It's no surprise the man on the undatables with Tourettes Syndrome happened to have the rarer swearing kind. It's funny because he swears, and it just wouldn't be the same if he just clicked or whistled. :roll:
 
By ezinra
Membership Days Posts
#218389
Agreed. At the same time, he was really likeable (or perhaps made to look really likeable). And his narrative was presented as a fairy tale: we were willing the relationship to work, hoping that the woman would be able to look past his disability, but anxious that she would not. I was ambivalent about that. We never saw the couples talk to each other about the disabled person's disabilities, or the able-bodied person's reactions, anxieties, prejudices. It was very much 'Don't mention the war'. I think the problem was that the series just concentrated on the difficulties in getting a date, and getting through the first one, rather than following any of the relationships that developed. It ended up being rather like a first date: superficial, awkward and a bit inconsequential.
By Andy McDandy
Membership Days Membership Days Posts
#218394
When CBBC hired a presenter who was missing an arm (whether this was accident or birth I cannot remember) or when 'Record Breakers' had a wheelchair user as a presenter, the reaction from the usual suspects veered between "Ugh, put it away, you'll frighten the children/I'll have to explain to my kids what disability is" and "Oh of course, they're wonderfully brave but do we need it shoved down our throats, political correctness etc etc etc". So, pretty much what you'd expect really.

BBC news has a political reporter who's blind. Other than him, can't think of anyone else. Oh, comedian on 'Mock the Week' who was missing a foot, and used that as part of his routine (saying "As soon as you mention it, people want to see it").
By sporran
Membership Days Posts
#218398
Andy McDandy wrote:When CBBC hired a presenter who was missing an arm (whether this was accident or birth I cannot remember) or when 'Record Breakers' had a wheelchair user as a presenter, the reaction from the usual suspects veered between "Ugh, put it away, you'll frighten the children/I'll have to explain to my kids what disability is" and "Oh of course, they're wonderfully brave but do we need it shoved down our throats, political correctness etc etc etc". So, pretty much what you'd expect really.

BBC news has a political reporter who's blind. Other than him, can't think of anyone else. Oh, comedian on 'Mock the Week' who was missing a foot, and used that as part of his routine (saying "As soon as you mention it, people want to see it").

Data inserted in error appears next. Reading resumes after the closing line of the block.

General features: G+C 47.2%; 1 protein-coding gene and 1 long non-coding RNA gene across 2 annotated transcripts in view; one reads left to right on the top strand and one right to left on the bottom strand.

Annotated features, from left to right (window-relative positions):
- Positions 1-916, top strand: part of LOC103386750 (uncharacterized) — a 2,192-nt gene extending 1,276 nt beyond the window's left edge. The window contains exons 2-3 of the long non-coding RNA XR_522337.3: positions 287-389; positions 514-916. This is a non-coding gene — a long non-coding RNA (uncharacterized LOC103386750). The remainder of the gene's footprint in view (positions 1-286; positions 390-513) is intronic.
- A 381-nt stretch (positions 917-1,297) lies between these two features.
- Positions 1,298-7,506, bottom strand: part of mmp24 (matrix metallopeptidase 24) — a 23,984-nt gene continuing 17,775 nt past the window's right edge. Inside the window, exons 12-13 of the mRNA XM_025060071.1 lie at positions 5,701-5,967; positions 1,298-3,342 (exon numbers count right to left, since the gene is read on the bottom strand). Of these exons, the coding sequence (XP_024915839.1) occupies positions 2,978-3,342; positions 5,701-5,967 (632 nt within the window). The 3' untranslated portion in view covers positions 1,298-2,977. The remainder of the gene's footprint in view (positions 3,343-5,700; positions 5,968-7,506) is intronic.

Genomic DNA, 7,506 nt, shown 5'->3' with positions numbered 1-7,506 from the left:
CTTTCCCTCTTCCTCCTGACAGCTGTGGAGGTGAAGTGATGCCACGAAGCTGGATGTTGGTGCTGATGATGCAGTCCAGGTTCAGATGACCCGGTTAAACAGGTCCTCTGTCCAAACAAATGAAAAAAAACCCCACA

They have a reporter in a wheelchair aswell actually, he's on the lunchtime news quite regularly
By Andy McDandy
Membership Days Membership Days Posts
#218402
Yes, I believe he may well be the war reporter (Frank Gardner?) who got a bit blown up. Although that probably translates into 'I'm hard' credentials for a war reporter and possibly leads us towards the entire area of honourable/dishonourable wounds, and if taken even further, good/bad AIDS.

It should be added that if you apply for a job with the BBC, you're invited to answer questions based on a series of training films, which do a good job of portraying people of all shapes, sizes, colours etc as just another spod in the office.
By Andy McDandy
Membership Days Membership Days Posts
#218422
A good friend of mine was born with a right arm that ends at the elbow. When I first met him, I asked him how it had happened (i.e. was it lost in an accident or had he been born with his arm like that etc) and he said he was relieved I'd asked, as he was fed up with people 'just pretending' everything about him was fine, when it was obviously this huge elephant in the room. Everyone could see he didn't have the normal complement of arms, but by not mentioning it out of politeness they just made him feel more uncomfortable.
 
By oboogie
Membership Days Posts
#218450
Andy McDandy wrote:A good friend of mine was born with a right arm that ends at the elbow. When I first met him, I asked him how it had happened (i.e. was it lost in an accident or had he been born with his arm like that etc) and he said he was relieved I'd asked, as he was fed up with people 'just pretending' everything about him was fine, when it was obviously this huge elephant in the room. Everyone could see he didn't have the normal complement of arms, but by not mentioning it out of politeness they just made him feel more uncomfortable.

I used to have a teaching colleague with one arm which ended just below the elbow. He delighted in making up far fetched explanations for inquisitive students, bears, sharks, crocodiles, wolves all had their turn at copping the blame. My favourite though was the Pythonesque "eaten by a tiger whilst on safari in Africa": "A tiger?!!? In Africa?!!?" "Yes, it had escaped from a zoo apparently. Million to one chance. Bloody bad luck really." That one we kept going for more than a term.